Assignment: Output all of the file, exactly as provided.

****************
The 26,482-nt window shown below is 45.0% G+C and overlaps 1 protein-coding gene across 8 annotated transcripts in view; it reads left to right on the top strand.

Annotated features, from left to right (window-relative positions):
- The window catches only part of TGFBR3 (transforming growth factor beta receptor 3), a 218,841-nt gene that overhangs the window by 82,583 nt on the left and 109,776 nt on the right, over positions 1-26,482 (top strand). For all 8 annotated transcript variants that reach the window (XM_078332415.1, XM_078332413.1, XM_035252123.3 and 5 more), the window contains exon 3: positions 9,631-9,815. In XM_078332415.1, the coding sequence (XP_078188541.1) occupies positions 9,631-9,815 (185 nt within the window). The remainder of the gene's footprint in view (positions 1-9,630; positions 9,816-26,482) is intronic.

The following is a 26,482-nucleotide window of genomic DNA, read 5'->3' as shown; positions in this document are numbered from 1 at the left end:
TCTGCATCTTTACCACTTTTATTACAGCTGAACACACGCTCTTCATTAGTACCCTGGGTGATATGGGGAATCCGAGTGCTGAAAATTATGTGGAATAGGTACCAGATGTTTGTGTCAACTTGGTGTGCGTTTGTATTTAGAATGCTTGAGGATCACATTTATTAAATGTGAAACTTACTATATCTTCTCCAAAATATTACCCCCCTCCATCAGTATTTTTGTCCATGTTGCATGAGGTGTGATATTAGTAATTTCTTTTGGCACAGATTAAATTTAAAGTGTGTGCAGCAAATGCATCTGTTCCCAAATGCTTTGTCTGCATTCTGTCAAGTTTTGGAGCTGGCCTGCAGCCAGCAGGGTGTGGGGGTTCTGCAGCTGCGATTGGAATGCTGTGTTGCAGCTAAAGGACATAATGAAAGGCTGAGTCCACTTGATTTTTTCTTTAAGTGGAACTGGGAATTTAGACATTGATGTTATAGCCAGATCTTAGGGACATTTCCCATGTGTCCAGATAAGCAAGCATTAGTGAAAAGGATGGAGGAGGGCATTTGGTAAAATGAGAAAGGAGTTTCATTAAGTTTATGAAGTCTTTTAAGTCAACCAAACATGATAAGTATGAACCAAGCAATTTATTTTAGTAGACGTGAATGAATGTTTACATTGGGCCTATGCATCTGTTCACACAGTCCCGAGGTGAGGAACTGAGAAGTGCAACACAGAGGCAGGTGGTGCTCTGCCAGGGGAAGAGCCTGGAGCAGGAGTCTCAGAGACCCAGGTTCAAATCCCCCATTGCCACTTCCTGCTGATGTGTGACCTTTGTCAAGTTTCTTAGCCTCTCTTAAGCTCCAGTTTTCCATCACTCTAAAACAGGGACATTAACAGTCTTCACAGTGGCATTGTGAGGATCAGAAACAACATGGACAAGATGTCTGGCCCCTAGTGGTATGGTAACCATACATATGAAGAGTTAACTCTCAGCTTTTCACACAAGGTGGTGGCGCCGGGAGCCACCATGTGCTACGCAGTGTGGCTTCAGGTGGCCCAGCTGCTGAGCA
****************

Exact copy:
The 26,482-nt window shown below is 45.0% G+C and overlaps 1 protein-coding gene across 8 annotated transcripts in view; it reads left to right on the top strand.

Annotated features, from left to right (window-relative positions):
- The window catches only part of TGFBR3 (transforming growth factor beta receptor 3), a 218,841-nt gene that overhangs the window by 82,583 nt on the left and 109,776 nt on the right, over positions 1-26,482 (top strand). For all 8 annotated transcript variants that reach the window (XM_078332415.1, XM_078332413.1, XM_035252123.3 and 5 more), the window contains exon 3: positions 9,631-9,815. In XM_078332415.1, the coding sequence (XP_078188541.1) occupies positions 9,631-9,815 (185 nt within the window). The remainder of the gene's footprint in view (positions 1-9,630; positions 9,816-26,482) is intronic.

The following is a 26,482-nucleotide window of genomic DNA, read 5'->3' as shown; positions in this document are numbered from 1 at the left end:
TCTGCATCTTTACCACTTTTATTACAGCTGAACACACGCTCTTCATTAGTACCCTGGGTGATATGGGGAATCCGAGTGCTGAAAATTATGTGGAATAGGTACCAGATGTTTGTGTCAACTTGGTGTGCGTTTGTATTTAGAATGCTTGAGGATCACATTTATTAAATGTGAAACTTACTATATCTTCTCCAAAATATTACCCCCCTCCATCAGTATTTTTGTCCATGTTGCATGAGGTGTGATATTAGTAATTTCTTTTGGCACAGATTAAATTTAAAGTGTGTGCAGCAAATGCATCTGTTCCCAAATGCTTTGTCTGCATTCTGTCAAGTTTTGGAGCTGGCCTGCAGCCAGCAGGGTGTGGGGGTTCTGCAGCTGCGATTGGAATGCTGTGTTGCAGCTAAAGGACATAATGAAAGGCTGAGTCCACTTGATTTTTTCTTTAAGTGGAACTGGGAATTTAGACATTGATGTTATAGCCAGATCTTAGGGACATTTCCCATGTGTCCAGATAAGCAAGCATTAGTGAAAAGGATGGAGGAGGGCATTTGGTAAAATGAGAAAGGAGTTTCATTAAGTTTATGAAGTCTTTTAAGTCAACCAAACATGATAAGTATGAACCAAGCAATTTATTTTAGTAGACGTGAATGAATGTTTACATTGGGCCTATGCATCTGTTCACACAGTCCCGAGGTGAGGAACTGAGAAGTGCAACACAGAGGCAGGTGGTGCTCTGCCAGGGGAAGAGCCTGGAGCAGGAGTCTCAGAGACCCAGGTTCAAATCCCCCATTGCCACTTCCTGCTGATGTGTGACCTTTGTCAAGTTTCTTAGCCTCTCTTAAGCTCCAGTTTTCCATCACTCTAAAACAGGGACATTAACAGTCTTCACAGTGGCATTGTGAGGATCAGAAACAACATGGACAAGATGTCTGGCCCCTAGTGGTATGGTAACCATACATATGAAGAGTTAACTCTCAGCTTTTCACACAAGGTGGTGGCGCCGGGAGCCACCATGTGCTACGCAGTGTGGCTTCAGGTGGCCCAGCTGCTGAGCA